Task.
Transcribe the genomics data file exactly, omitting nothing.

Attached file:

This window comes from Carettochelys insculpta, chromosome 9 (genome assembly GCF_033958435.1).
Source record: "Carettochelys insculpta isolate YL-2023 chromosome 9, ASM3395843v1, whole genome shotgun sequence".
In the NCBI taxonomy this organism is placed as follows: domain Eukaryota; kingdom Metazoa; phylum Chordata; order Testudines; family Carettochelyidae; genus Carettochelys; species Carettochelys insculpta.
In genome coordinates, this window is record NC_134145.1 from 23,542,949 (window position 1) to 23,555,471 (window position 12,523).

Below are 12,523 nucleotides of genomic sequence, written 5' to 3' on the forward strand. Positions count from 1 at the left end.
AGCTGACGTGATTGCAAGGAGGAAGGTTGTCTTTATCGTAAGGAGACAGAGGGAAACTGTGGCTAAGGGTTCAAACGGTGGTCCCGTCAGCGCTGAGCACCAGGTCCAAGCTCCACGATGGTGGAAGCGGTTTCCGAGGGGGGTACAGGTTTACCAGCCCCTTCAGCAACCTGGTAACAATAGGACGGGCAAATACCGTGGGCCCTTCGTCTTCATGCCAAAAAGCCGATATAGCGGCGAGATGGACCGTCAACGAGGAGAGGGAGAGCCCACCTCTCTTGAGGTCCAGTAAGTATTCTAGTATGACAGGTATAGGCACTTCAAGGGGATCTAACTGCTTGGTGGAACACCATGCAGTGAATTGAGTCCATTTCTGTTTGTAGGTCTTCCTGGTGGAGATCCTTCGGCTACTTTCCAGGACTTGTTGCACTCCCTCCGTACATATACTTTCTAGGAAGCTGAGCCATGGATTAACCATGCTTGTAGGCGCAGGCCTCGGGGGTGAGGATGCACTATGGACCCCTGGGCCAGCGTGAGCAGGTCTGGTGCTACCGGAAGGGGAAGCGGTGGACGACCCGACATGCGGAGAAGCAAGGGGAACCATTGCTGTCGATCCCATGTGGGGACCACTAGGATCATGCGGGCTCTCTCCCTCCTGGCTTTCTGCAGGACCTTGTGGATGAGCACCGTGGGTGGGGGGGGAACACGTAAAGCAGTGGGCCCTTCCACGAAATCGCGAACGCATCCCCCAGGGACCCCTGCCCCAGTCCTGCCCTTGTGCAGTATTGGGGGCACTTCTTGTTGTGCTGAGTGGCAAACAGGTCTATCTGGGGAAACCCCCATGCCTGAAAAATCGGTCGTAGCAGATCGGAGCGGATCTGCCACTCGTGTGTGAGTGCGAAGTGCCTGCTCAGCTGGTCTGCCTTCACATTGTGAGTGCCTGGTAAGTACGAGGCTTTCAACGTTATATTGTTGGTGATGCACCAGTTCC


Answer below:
This window comes from Carettochelys insculpta, chromosome 9 (genome assembly GCF_033958435.1).
Source record: "Carettochelys insculpta isolate YL-2023 chromosome 9, ASM3395843v1, whole genome shotgun sequence".
In the NCBI taxonomy this organism is placed as follows: domain Eukaryota; kingdom Metazoa; phylum Chordata; order Testudines; family Carettochelyidae; genus Carettochelys; species Carettochelys insculpta.
In genome coordinates, this window is record NC_134145.1 from 23,542,949 (window position 1) to 23,555,471 (window position 12,523).

Below are 12,523 nucleotides of genomic sequence, written 5' to 3' on the forward strand. Positions count from 1 at the left end.
AGCTGACGTGATTGCAAGGAGGAAGGTTGTCTTTATCGTAAGGAGACAGAGGGAAACTGTGGCTAAGGGTTCAAACGGTGGTCCCGTCAGCGCTGAGCACCAGGTCCAAGCTCCACGATGGTGGAAGCGGTTTCCGAGGGGGGTACAGGTTTACCAGCCCCTTCAGCAACCTGGTAACAATAGGACGGGCAAATACCGTGGGCCCTTCGTCTTCATGCCAAAAAGCCGATATAGCGGCGAGATGGACCGTCAACGAGGAGAGGGAGAGCCCACCTCTCTTGAGGTCCAGTAAGTATTCTAGTATGACAGGTATAGGCACTTCAAGGGGATCTAACTGCTTGGTGGAACACCATGCAGTGAATTGAGTCCATTTCTGTTTGTAGGTCTTCCTGGTGGAGATCCTTCGGCTACTTTCCAGGACTTGTTGCACTCCCTCCGTACATATACTTTCTAGGAAGCTGAGCCATGGATTAACCATGCTTGTAGGCGCAGGCCTCGGGGGTGAGGATGCACTATGGACCCCTGGGCCAGCGTGAGCAGGTCTGGTGCTACCGGAAGGGGAAGCGGTGGACGACCCGACATGCGGAGAAGCAAGGGGAACCATTGCTGTCGATCCCATGTGGGGACCACTAGGATCATGCGGGCTCTCTCCCTCCTGGCTTTCTGCAGGACCTTGTGGATGAGCACCGTGGGTGGGGGGGGAACACGTAAAGCAGTGGGCCCTTCCACGAAATCGCGAACGCATCCCCCAGGGACCCCTGCCCCAGTCCTGCCCTTGTGCAGTATTGGGGGCACTTCTTGTTGTGCTGAGTGGCAAACAGGTCTATCTGGGGAAACCCCCATGCCTGAAAAATCGGTCGTAGCAGATCGGAGCGGATCTGCCACTCGTGTGTGAGTGCGAAGTGCCTGCTCAGCTGGTCTGCCTTCACATTGTGAGTGCCTGGTAAGTACGAGGCTTTCAACGTTATATTGTTGGTGATGCACCAGTTCC